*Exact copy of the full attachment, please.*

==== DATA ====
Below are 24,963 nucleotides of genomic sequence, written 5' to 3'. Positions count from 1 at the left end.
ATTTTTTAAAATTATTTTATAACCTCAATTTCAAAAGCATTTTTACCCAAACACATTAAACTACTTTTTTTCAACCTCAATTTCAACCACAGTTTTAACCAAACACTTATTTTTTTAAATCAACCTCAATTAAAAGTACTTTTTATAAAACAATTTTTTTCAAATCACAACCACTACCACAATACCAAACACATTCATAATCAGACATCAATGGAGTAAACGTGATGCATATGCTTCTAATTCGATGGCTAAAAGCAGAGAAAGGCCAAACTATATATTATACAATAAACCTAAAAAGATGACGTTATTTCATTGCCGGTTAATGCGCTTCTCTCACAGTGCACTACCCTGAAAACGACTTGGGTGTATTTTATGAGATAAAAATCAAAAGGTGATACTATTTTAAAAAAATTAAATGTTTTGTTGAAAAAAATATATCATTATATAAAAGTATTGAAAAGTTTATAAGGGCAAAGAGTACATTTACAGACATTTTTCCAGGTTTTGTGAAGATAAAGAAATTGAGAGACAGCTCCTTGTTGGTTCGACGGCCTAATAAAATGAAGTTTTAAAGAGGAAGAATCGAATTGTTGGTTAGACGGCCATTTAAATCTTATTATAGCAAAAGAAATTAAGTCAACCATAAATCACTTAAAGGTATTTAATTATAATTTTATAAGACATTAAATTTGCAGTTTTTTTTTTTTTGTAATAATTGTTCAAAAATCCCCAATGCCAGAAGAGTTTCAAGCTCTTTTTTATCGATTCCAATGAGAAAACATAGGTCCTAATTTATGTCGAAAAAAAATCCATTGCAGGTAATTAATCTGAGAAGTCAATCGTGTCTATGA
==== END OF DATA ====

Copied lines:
Below are 24,963 nucleotides of genomic sequence, written 5' to 3'. Positions count from 1 at the left end.
ATTTTTTAAAATTATTTTATAACCTCAATTTCAAAAGCATTTTTACCCAAACACATTAAACTACTTTTTTTCAACCTCAATTTCAACCACAGTTTTAACCAAACACTTATTTTTTTAAATCAACCTCAATTAAAAGTACTTTTTATAAAACAATTTTTTTCAAATCACAACCACTACCACAATACCAAACACATTCATAATCAGACATCAATGGAGTAAACGTGATGCATATGCTTCTAATTCGATGGCTAAAAGCAGAGAAAGGCCAAACTATATATTATACAATAAACCTAAAAAGATGACGTTATTTCATTGCCGGTTAATGCGCTTCTCTCACAGTGCACTACCCTGAAAACGACTTGGGTGTATTTTATGAGATAAAAATCAAAAGGTGATACTATTTTAAAAAAATTAAATGTTTTGTTGAAAAAAATATATCATTATATAAAAGTATTGAAAAGTTTATAAGGGCAAAGAGTACATTTACAGACATTTTTCCAGGTTTTGTGAAGATAAAGAAATTGAGAGACAGCTCCTTGTTGGTTCGACGGCCTAATAAAATGAAGTTTTAAAGAGGAAGAATCGAATTGTTGGTTAGACGGCCATTTAAATCTTATTATAGCAAAAGAAATTAAGTCAACCATAAATCACTTAAAGGTATTTAATTATAATTTTATAAGACATTAAATTTGCAGTTTTTTTTTTTTTGTAATAATTGTTCAAAAATCCCCAATGCCAGAAGAGTTTCAAGCTCTTTTTTATCGATTCCAATGAGAAAACATAGGTCCTAATTTATGTCGAAAAAAAATCCATTGCAGGTAATTAATCTGAGAAGTCAATCGTGTCTATGA